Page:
Researchers from Heibei University of Technology, the Tianjin Medical University General Hospital, Beihang University, and Pennsylvania State University have developed a stretchable, skin-friendly, waterproof sensor, which can be worn under the noise to analyze a patient's breath — built using laser-induced graphene.
"With this sensor, we are much closer to the actual application of helping a patient," claims paper co-author Li Yang, associate professor at Hebei University of Technology, of the team's work. "This sensor could be used for the early screening process, to make someone aware of the potential condition that may develop into a bigger concern later, and also for the existing COPD [Chronic Obstructive Pulmonary Disorder] or asthma patient to monitor the environment for potential exposure to nitrogen dioxide so they can take early prevention measures, like avoiding certain areas with higher nitrogen dioxide levels."
Building on earlier work led by co-author Huanyu "Larry" Chen at Pennsylvania State on the development of a waterproof temperature and motion sensor and a non-waterproof microscale gas sensor, the team were able to use laser-induced graphene (LIG) to build a functional gas sensor in a moisture-resistant membrane sandwich — allowing it to operate in humid environments, such as directly below a patient's nose so it can monitor their breath.
"Laser-induced graphene is hydrophilic, so it intrinsically is a water-absorbing material," Cheng explains. "Water will naturally get down into the material and change its properties. If you have water molecules absorbed by the sensor, that will change the response. By using a semi-permeable membrane with the LIG, we can block the water or moisture from the outside but still allow the permeation of the target gas molecule. Since the new material is stretchable and soft, it can be worn on the skin for a long time without causing irritation."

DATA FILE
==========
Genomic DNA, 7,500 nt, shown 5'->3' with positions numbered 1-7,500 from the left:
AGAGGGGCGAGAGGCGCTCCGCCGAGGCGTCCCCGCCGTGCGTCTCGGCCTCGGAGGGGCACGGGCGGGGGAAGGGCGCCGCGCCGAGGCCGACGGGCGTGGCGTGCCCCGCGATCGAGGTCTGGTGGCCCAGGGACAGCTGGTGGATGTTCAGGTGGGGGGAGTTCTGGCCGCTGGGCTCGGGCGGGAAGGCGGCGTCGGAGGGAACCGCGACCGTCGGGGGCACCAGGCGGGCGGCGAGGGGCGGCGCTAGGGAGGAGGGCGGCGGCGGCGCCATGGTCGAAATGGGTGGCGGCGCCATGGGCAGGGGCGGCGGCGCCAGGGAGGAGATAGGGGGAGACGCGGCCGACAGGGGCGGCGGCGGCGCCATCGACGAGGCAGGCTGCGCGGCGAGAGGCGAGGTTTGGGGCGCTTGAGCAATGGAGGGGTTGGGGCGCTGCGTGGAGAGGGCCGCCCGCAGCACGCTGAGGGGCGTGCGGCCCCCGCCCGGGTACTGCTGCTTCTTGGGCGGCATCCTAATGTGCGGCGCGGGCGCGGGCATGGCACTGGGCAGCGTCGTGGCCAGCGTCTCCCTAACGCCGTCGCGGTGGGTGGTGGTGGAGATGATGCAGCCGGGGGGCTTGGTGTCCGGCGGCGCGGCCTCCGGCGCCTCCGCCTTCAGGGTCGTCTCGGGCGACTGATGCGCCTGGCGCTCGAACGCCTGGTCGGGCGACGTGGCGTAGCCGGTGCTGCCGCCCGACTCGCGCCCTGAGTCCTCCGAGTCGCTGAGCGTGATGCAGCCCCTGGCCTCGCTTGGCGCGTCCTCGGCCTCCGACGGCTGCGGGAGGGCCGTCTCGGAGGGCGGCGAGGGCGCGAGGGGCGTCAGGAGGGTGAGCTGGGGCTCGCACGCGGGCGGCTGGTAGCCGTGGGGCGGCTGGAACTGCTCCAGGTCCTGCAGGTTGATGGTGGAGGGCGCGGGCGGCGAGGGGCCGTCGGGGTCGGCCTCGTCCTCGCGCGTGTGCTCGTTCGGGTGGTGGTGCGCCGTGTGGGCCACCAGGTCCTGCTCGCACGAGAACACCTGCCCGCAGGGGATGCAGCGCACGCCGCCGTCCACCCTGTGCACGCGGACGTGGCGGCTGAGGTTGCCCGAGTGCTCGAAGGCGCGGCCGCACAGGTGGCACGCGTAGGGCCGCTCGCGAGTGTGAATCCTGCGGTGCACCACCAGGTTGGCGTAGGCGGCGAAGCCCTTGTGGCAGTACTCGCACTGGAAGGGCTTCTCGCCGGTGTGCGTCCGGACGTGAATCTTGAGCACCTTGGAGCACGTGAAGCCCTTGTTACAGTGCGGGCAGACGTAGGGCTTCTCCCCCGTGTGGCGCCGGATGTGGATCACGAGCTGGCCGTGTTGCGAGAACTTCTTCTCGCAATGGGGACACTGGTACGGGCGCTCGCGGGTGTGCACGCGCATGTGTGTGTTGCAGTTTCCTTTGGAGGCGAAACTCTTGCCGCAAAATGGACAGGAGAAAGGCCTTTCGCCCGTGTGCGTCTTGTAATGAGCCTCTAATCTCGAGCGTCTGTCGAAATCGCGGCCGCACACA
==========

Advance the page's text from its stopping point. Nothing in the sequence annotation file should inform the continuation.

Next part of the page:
In testing on 30 individuals, the team found the prototype NOₓ wearable sensor performed well — reading values four times greater for COPD patients and those with asthma than those without, corresponding to higher amounts of nitrogen dioxide in their breath. "This could be used for a large-scale study to provide information that was previously inaccessible with the other type of sensor devices," Cheng proposes of the technology, "which is something I'm excited about."
The team's work has been published in the journal Microsystems & Nanoengineering under open-access terms.